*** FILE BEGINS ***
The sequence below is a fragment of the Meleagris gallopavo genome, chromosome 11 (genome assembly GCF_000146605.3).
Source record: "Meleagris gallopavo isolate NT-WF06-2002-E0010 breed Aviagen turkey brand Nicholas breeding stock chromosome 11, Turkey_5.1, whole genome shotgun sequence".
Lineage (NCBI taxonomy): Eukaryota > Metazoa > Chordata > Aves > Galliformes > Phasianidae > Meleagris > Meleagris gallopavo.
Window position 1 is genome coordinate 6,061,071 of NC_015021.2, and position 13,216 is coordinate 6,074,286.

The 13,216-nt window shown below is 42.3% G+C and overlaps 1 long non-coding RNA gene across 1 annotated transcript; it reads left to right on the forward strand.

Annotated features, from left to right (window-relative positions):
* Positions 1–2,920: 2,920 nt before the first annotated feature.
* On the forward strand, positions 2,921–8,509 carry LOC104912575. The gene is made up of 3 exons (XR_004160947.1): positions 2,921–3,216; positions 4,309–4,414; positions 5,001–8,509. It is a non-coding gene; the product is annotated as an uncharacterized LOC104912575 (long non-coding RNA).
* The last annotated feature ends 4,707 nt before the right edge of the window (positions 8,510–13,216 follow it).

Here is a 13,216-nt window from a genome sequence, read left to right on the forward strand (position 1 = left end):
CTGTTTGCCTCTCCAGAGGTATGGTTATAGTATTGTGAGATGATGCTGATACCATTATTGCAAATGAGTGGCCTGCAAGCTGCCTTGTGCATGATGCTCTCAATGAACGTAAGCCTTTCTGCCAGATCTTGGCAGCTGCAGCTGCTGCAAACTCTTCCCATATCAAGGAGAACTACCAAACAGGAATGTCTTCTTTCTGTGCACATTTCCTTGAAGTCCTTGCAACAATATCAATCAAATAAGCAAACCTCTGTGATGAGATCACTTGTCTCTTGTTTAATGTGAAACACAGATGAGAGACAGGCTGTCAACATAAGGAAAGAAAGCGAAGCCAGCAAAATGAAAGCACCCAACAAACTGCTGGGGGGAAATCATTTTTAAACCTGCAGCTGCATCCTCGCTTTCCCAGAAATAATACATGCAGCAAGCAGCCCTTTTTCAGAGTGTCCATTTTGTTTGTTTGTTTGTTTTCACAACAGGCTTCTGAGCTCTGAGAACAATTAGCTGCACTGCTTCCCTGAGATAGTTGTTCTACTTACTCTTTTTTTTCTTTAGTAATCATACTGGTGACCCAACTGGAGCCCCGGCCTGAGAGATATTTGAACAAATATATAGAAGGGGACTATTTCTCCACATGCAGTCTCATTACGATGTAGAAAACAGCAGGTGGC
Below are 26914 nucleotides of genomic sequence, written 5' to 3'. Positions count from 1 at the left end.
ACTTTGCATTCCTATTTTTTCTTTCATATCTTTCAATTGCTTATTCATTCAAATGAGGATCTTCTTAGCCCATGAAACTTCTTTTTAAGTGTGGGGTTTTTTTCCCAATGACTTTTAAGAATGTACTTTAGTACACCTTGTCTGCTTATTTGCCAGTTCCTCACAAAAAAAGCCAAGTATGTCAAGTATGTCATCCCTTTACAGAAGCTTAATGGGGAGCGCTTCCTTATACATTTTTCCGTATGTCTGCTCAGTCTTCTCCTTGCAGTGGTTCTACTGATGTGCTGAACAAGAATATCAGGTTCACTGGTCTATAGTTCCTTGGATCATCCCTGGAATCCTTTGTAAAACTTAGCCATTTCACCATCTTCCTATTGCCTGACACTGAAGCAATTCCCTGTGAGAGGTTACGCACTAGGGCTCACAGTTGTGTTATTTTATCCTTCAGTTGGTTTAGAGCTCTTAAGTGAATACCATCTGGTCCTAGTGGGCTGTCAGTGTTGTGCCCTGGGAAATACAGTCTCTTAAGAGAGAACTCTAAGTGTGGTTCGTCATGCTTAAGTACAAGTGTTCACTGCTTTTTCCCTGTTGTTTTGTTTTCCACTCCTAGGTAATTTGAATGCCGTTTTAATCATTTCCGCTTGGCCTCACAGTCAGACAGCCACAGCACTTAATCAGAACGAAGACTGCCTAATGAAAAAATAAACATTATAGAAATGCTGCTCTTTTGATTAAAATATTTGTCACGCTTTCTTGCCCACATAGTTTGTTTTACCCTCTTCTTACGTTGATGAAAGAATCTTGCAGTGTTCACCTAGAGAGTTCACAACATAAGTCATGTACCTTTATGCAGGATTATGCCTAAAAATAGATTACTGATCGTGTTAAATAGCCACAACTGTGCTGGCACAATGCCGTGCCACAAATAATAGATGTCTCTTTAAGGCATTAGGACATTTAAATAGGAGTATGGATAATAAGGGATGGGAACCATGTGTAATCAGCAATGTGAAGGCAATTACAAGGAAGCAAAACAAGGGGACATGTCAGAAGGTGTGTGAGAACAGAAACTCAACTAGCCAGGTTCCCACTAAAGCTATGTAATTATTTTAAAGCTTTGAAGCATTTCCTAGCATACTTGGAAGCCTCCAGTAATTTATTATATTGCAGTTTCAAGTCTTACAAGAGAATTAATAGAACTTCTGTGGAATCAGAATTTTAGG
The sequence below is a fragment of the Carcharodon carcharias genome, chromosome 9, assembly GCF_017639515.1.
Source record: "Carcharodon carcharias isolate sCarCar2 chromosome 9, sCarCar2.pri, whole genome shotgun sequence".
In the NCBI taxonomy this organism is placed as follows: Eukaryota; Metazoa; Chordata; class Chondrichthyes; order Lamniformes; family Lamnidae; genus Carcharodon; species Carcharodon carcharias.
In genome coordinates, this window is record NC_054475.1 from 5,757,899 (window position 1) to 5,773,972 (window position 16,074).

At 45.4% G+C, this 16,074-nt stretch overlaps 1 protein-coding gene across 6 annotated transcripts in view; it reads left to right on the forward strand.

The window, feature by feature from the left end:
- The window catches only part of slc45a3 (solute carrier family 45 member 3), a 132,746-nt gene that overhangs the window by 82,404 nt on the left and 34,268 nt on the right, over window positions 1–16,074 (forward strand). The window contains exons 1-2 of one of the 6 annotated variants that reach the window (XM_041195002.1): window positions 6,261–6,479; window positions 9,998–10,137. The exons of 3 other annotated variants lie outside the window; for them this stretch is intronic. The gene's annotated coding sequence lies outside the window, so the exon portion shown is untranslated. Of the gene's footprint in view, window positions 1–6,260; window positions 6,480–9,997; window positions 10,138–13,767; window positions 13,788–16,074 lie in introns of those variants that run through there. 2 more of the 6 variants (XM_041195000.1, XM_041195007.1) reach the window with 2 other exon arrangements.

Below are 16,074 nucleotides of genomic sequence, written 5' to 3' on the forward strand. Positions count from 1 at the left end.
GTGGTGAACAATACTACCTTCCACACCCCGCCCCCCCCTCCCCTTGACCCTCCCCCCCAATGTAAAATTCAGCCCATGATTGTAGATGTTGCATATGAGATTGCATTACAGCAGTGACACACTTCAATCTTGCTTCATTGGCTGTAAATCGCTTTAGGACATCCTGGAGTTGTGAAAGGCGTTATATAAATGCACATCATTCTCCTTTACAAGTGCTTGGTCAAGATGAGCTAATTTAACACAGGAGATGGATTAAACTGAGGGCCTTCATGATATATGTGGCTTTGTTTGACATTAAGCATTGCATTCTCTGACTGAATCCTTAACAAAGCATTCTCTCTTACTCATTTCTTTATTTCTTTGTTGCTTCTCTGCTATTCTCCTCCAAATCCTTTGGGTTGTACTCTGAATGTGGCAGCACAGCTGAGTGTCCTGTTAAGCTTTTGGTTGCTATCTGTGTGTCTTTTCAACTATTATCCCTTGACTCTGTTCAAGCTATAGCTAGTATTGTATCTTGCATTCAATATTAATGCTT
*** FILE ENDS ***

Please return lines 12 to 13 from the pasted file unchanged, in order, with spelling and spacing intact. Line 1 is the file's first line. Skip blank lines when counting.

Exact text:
Below are 26914 nucleotides of genomic sequence, written 5' to 3'. Positions count from 1 at the left end.
ACTTTGCATTCCTATTTTTTCTTTCATATCTTTCAATTGCTTATTCATTCAAATGAGGATCTTCTTAGCCCATGAAACTTCTTTTTAAGTGTGGGGTTTTTTTCCCAATGACTTTTAAGAATGTACTTTAGTACACCTTGTCTGCTTATTTGCCAGTTCCTCACAAAAAAAGCCAAGTATGTCAAGTATGTCATCCCTTTACAGAAGCTTAATGGGGAGCGCTTCCTTATACATTTTTCCGTATGTCTGCTCAGTCTTCTCCTTGCAGTGGTTCTACTGATGTGCTGAACAAGAATATCAGGTTCACTGGTCTATAGTTCCTTGGATCATCCCTGGAATCCTTTGTAAAACTTAGCCATTTCACCATCTTCCTATTGCCTGACACTGAAGCAATTCCCTGTGAGAGGTTACGCACTAGGGCTCACAGTTGTGTTATTTTATCCTTCAGTTGGTTTAGAGCTCTTAAGTGAATACCATCTGGTCCTAGTGGGCTGTCAGTGTTGTGCCCTGGGAAATACAGTCTCTTAAGAGAGAACTCTAAGTGTGGTTCGTCATGCTTAAGTACAAGTGTTCACTGCTTTTTCCCTGTTGTTTTGTTTTCCACTCCTAGGTAATTTGAATGCCGTTTTAATCATTTCCGCTTGGCCTCACAGTCAGACAGCCACAGCACTTAATCAGAACGAAGACTGCCTAATGAAAAAATAAACATTATAGAAATGCTGCTCTTTTGATTAAAATATTTGTCACGCTTTCTTGCCCACATAGTTTGTTTTACCCTCTTCTTACGTTGATGAAAGAATCTTGCAGTGTTCACCTAGAGAGTTCACAACATAAGTCATGTACCTTTATGCAGGATTATGCCTAAAAATAGATTACTGATCGTGTTAAATAGCCACAACTGTGCTGGCACAATGCCGTGCCACAAATAATAGATGTCTCTTTAAGGCATTAGGACATTTAAATAGGAGTATGGATAATAAGGGATGGGAACCATGTGTAATCAGCAATGTGAAGGCAATTACAAGGAAGCAAAACAAGGGGACATGTCAGAAGGTGTGTGAGAACAGAAACTCAACTAGCCAGGTTCCCACTAAAGCTATGTAATTATTTTAAAGCTTTGAAGCATTTCCTAGCATACTTGGAAGCCTCCAGTAATTTATTATATTGCAGTTTCAAGTCTTACAAGAGAATTAATAGAACTTCTGTGGAATCAGAATTTTAGG